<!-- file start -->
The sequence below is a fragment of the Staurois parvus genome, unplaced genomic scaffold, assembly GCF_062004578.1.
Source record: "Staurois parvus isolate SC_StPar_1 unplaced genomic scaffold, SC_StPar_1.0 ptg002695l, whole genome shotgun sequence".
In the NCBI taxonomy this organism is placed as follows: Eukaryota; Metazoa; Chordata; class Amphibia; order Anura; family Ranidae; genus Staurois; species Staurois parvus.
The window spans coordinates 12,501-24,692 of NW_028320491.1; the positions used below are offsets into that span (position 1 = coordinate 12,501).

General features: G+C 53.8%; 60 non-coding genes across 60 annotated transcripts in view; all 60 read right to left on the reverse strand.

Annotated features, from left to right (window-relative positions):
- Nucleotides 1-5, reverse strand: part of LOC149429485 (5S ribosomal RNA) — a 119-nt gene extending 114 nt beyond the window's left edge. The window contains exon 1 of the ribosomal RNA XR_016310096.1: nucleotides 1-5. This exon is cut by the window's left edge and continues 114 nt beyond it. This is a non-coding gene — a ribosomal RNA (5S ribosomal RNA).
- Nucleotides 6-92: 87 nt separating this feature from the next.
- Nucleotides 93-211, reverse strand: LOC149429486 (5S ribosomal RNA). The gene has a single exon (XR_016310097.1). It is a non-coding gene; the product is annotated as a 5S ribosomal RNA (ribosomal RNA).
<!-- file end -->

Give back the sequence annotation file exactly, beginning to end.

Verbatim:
The sequence below is a fragment of the Staurois parvus genome, unplaced genomic scaffold, assembly GCF_062004578.1.
Source record: "Staurois parvus isolate SC_StPar_1 unplaced genomic scaffold, SC_StPar_1.0 ptg002695l, whole genome shotgun sequence".
In the NCBI taxonomy this organism is placed as follows: Eukaryota; Metazoa; Chordata; class Amphibia; order Anura; family Ranidae; genus Staurois; species Staurois parvus.
The window spans coordinates 12,501-24,692 of NW_028320491.1; the positions used below are offsets into that span (position 1 = coordinate 12,501).

General features: G+C 53.8%; 60 non-coding genes across 60 annotated transcripts in view; all 60 read right to left on the reverse strand.

Annotated features, from left to right (window-relative positions):
- Nucleotides 1-5, reverse strand: part of LOC149429485 (5S ribosomal RNA) — a 119-nt gene extending 114 nt beyond the window's left edge. The window contains exon 1 of the ribosomal RNA XR_016310096.1: nucleotides 1-5. This exon is cut by the window's left edge and continues 114 nt beyond it. This is a non-coding gene — a ribosomal RNA (5S ribosomal RNA).
- Nucleotides 6-92: 87 nt separating this feature from the next.
- Nucleotides 93-211, reverse strand: LOC149429486 (5S ribosomal RNA). The gene has a single exon (XR_016310097.1). It is a non-coding gene; the product is annotated as a 5S ribosomal RNA (ribosomal RNA).